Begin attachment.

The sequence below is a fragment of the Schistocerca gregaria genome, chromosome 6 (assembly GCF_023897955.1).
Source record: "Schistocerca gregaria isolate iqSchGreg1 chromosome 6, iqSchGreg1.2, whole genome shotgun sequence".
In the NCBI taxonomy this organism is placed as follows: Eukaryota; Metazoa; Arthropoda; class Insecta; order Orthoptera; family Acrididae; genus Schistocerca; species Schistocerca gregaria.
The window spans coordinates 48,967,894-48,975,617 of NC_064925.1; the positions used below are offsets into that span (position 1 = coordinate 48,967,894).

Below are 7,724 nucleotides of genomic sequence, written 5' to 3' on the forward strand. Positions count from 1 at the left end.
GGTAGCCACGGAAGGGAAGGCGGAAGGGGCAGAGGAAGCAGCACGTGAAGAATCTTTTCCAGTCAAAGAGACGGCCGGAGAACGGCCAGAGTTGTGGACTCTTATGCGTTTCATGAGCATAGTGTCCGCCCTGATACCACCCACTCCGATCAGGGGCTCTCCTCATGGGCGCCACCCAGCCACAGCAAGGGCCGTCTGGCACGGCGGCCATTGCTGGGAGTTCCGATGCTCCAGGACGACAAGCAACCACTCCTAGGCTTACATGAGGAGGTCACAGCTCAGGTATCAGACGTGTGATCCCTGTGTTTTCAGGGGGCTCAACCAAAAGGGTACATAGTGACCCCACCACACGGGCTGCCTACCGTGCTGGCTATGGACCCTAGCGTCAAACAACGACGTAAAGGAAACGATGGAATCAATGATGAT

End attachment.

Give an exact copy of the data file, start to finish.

The sequence below is a fragment of the Schistocerca gregaria genome, chromosome 6 (assembly GCF_023897955.1).
Source record: "Schistocerca gregaria isolate iqSchGreg1 chromosome 6, iqSchGreg1.2, whole genome shotgun sequence".
In the NCBI taxonomy this organism is placed as follows: Eukaryota; Metazoa; Arthropoda; class Insecta; order Orthoptera; family Acrididae; genus Schistocerca; species Schistocerca gregaria.
The window spans coordinates 48,967,894-48,975,617 of NC_064925.1; the positions used below are offsets into that span (position 1 = coordinate 48,967,894).

Below are 7,724 nucleotides of genomic sequence, written 5' to 3' on the forward strand. Positions count from 1 at the left end.
GGTAGCCACGGAAGGGAAGGCGGAAGGGGCAGAGGAAGCAGCACGTGAAGAATCTTTTCCAGTCAAAGAGACGGCCGGAGAACGGCCAGAGTTGTGGACTCTTATGCGTTTCATGAGCATAGTGTCCGCCCTGATACCACCCACTCCGATCAGGGGCTCTCCTCATGGGCGCCACCCAGCCACAGCAAGGGCCGTCTGGCACGGCGGCCATTGCTGGGAGTTCCGATGCTCCAGGACGACAAGCAACCACTCCTAGGCTTACATGAGGAGGTCACAGCTCAGGTATCAGACGTGTGATCCCTGTGTTTTCAGGGGGCTCAACCAAAAGGGTACATAGTGACCCCACCACACGGGCTGCCTACCGTGCTGGCTATGGACCCTAGCGTCAAACAACGACGTAAAGGAAACGATGGAATCAATGATGAT